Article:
You are exactly right. If there is integrity behind those words of his, he should be willing to move his family there. That would increase his scientific worth no doubts among his peer-group if he is correct.


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    • Jay

      LOL , 'WeNotTheyFinally' , Prof. Suzuki LIVES in Fukushima , he works at the Fukushima Medical University :

      In February , the government said it had found just three cases of thyroid cancer after checking 38,000 people, a figure Shinichi Suzuki, professor of thyroid surgery at Fukushima Medical University, said was statistically insignificant. "It's difficult to imagine that there is a relationship between the cancer and the nuclear accident ," he said …

      http://www.independent.co.uk/news/world/asia/frightened-to-return-a-fukushima-fathers-story-8640818.html

      BTW , from a statistical point of view he is correct ( based on That data package … ) .


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      • KitemanSA

        Jay,
        Sometimes I think "don't bother, logic and data doesn't work on WNTF." But then I remember that other folks may be reading this and should be informed about the "needless cyst freakout". The article mentions what appears to be a large number of thyroid cysts in Fukushima kids. What it DOESN'T mention is that kids were examined with the same intensity in 4 other prefectures, and ALL of those four prefectures had HIGHER cyst rates than Fukushima. If anything can be said from the data i is that Fukushima Diichi may have HELPED the kids. But most of these folks can't accept that.


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  • IMO – It's better to be a fear-monger than an arrogant criminal nuclear expert.

    "The debate has hardened into two sides: people… who say the authorities are playing down or even covering up the disaster, and the increasingly vocal official view that their worries are overblown. Those who stray too far from the official line risk being accused of fear-mongering." – article

    Based on past experience I would say the 'official view' is a bunch of bologna.
    http://www.merriam-webster.com/dictionary/baloney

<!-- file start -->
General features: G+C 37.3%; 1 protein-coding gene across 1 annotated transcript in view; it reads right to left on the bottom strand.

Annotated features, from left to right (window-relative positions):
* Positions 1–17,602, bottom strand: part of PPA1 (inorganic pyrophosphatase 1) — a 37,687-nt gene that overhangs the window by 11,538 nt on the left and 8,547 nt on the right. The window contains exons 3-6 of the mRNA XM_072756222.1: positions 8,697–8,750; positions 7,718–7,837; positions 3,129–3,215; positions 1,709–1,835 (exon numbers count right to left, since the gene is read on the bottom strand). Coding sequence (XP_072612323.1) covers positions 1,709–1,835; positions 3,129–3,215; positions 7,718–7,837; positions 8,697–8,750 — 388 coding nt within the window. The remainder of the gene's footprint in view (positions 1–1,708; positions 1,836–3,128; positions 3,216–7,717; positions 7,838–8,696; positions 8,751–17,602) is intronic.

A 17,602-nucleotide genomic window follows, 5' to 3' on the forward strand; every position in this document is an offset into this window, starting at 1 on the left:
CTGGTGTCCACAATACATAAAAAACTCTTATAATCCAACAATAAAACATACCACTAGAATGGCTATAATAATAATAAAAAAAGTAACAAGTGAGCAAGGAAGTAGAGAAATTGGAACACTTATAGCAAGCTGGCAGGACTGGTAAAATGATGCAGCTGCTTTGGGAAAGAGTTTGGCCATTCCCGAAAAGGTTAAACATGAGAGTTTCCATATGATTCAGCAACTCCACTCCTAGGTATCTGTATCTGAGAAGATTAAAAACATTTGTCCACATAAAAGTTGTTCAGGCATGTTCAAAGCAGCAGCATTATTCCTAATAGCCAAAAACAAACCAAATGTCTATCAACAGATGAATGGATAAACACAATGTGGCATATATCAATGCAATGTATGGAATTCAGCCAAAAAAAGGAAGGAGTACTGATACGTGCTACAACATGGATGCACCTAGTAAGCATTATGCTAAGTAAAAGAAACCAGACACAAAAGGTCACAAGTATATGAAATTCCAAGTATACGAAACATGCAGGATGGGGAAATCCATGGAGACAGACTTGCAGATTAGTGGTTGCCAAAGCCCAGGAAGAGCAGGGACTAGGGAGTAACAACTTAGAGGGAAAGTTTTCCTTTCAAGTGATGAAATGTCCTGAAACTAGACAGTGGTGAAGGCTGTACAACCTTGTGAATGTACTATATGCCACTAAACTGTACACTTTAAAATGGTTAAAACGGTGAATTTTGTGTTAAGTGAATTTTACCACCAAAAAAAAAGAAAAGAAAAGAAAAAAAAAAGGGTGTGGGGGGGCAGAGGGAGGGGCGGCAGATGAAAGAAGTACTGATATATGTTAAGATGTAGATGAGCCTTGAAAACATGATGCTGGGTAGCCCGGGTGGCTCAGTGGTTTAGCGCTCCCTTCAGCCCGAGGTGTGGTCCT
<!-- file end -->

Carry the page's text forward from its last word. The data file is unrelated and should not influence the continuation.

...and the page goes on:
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  • Lion76 Lion76

    The only offense of the "non-fear mongerers" is to use fallacy logic or straight up ignorance. "Fear" is a response which originates from the oldest, most base parts of the brain… the amygdala, which is on the same part of the brain that nearly all vertebrate animals share. A healthy "Fear" response is the "survival response" of a well fitted animal.

    Fear [edit]
    There are cases of human patients with focal bilateral amygdala lesions, due to the rare genetic condition Urbach-Wiethe disease.[47] Such patients fail to exhibit fear-related behaviors, leading one to be dubbed the "woman with no fear". This finding reinforces the conclusion that the amygdala "plays a pivotal role in triggering a state of fear".[48]
    Alcoholism and binge drinking [edit]
    The amygdala appears to play a role in binge drinking, being damaged by repeated episodes of intoxication and withdrawal.[49] Alcoholism is associated with dampened activation in brain networks responsible for emotional processing, including the amygdala.[50] Protein kinase C-epsilon in the amygdala is important for regulating behavioral responses to morphine, ethanol, and controlling anxiety-like behavior. The protein is involved in controlling the function of other proteins and plays a role in development of the ability to consume a large amount of ethanol. http://en.wikipedia.org/wiki/Amygdala